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Svalbard (of Svalbard and Jan Mayen fame) is an arctic archipelago portion of the Kingdom of Norway and home to around 2,500 miners, tourism workers, and researchers. Svalbard is also the home of the Svalbard Global Seed Vault, an ambitious project to store a massive amount of seeds as a genetic backup plan precluding plant mass extinctions.
Below you’ll find a taste of Norway and Svalbard in the patent world.
Norwegian full text patent coverage is not currently available, with a few search systems offering partial text or bibliographic coverage (as you can see by using our Interactive Patent Coverage Map). Norway’s official Patent Office website provides basic information on patent protection in Norway as well as highlighting that Norway is a member state of the Patent Cooperation Treaty (PCT) and party to the European Patent Convention (EPC). According to the 2009 year end report: “The Norwegian Industrial Property Office (NIPO) received 3,604 patent applications in 2009.”
A few US patent documents have specifically mentioned research that took place on Svalbard, so let’s touch on those here:
- Device for seismic exploration – US 7,226,773 – Rygg et al. – This seismic recording and exploration device was designed for use on snow and ice…so Svalbard was a great place for the inventors to test it.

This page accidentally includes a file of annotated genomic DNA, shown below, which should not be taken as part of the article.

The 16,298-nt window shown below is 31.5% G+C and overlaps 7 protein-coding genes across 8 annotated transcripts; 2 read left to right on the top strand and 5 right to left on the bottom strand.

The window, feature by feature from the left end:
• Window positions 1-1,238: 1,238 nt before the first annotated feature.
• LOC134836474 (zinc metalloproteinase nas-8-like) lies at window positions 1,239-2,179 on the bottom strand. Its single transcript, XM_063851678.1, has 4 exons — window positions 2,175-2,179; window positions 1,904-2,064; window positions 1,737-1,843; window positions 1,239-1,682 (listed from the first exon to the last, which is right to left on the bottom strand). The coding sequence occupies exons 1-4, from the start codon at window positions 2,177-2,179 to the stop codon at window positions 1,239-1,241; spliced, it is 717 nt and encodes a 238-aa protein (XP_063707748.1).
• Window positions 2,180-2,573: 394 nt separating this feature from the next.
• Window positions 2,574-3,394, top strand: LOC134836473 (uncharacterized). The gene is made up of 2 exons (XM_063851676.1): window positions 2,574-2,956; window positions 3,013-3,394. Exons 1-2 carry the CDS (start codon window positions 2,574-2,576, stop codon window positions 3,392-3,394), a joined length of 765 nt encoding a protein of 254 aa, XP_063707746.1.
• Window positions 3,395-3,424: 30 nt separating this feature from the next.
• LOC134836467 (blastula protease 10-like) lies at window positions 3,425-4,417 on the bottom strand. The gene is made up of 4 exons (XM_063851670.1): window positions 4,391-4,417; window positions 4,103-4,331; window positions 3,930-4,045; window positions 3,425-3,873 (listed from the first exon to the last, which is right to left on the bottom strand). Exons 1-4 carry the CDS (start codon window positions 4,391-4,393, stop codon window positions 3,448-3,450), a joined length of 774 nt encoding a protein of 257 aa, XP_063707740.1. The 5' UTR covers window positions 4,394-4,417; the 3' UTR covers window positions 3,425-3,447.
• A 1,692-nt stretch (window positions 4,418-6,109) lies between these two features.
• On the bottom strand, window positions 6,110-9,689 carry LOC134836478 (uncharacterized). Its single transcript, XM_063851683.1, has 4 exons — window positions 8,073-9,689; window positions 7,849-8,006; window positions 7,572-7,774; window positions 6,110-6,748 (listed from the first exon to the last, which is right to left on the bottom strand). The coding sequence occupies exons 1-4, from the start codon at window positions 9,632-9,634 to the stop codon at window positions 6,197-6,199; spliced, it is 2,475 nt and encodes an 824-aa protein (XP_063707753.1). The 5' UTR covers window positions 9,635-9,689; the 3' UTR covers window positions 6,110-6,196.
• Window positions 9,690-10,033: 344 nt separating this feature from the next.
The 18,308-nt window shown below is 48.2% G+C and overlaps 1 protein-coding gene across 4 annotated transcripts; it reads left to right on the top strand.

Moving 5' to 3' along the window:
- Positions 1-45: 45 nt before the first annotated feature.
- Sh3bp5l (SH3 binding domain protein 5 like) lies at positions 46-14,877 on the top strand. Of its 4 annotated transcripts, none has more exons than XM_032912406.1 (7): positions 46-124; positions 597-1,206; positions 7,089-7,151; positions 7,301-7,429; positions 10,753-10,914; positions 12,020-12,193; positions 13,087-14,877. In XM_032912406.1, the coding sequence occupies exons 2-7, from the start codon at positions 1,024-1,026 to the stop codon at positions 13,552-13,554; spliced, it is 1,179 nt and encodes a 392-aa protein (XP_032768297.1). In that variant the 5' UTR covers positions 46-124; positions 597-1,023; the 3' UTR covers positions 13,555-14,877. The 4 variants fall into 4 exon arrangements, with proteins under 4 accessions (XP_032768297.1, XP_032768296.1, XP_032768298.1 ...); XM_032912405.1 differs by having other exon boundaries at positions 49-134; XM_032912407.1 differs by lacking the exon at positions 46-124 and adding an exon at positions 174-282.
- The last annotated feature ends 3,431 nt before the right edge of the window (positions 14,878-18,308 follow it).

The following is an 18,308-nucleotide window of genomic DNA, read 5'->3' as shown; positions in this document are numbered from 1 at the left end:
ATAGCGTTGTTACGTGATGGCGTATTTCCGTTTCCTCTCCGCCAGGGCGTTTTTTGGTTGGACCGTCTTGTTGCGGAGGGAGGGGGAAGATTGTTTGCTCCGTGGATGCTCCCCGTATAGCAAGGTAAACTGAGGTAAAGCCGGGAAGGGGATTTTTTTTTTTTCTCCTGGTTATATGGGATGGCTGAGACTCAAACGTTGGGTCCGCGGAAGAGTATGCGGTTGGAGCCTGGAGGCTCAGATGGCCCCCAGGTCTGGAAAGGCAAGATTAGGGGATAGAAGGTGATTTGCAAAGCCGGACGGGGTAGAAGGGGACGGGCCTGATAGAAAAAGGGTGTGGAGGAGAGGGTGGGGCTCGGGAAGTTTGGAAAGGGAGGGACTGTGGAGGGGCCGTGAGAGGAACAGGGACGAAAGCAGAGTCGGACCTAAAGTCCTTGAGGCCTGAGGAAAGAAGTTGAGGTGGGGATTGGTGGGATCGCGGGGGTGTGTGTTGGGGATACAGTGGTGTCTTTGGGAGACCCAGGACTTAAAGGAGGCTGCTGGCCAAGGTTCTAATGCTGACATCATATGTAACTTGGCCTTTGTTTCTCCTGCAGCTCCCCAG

- Rapidly deployable, three-dimensional seismic recording system – US 2005/0249039– Miller et al. – Another seismic recording system tested in Svalbard. This application was later abandoned.
- Endoglucanases – US 7,226,773 – Schulein et al. – “Ascobolus stictoideus Speg. Isolated from goose dung, Svalbard, Norway.” What else is there to say?
- Region-Suited Geography Playing Card Deck With Main Information and Place-Filler Suit Cards; A Companion Deck; and Games – US 5,927,719 – Young – Okay so no research conducted in Svalbard went into this one, but it’s a pretty neat educational card game that contains a Svalbard card (as well as a Franz Josef Land card!)
Thanks for joining me on a little patent odyssey to the icebergs of Svalbard…and no taking the seeds!
(…and yes, the title is a reference to The Bard’s Tale)
This post was contributed by Intellogist Team member Chris Jagalla.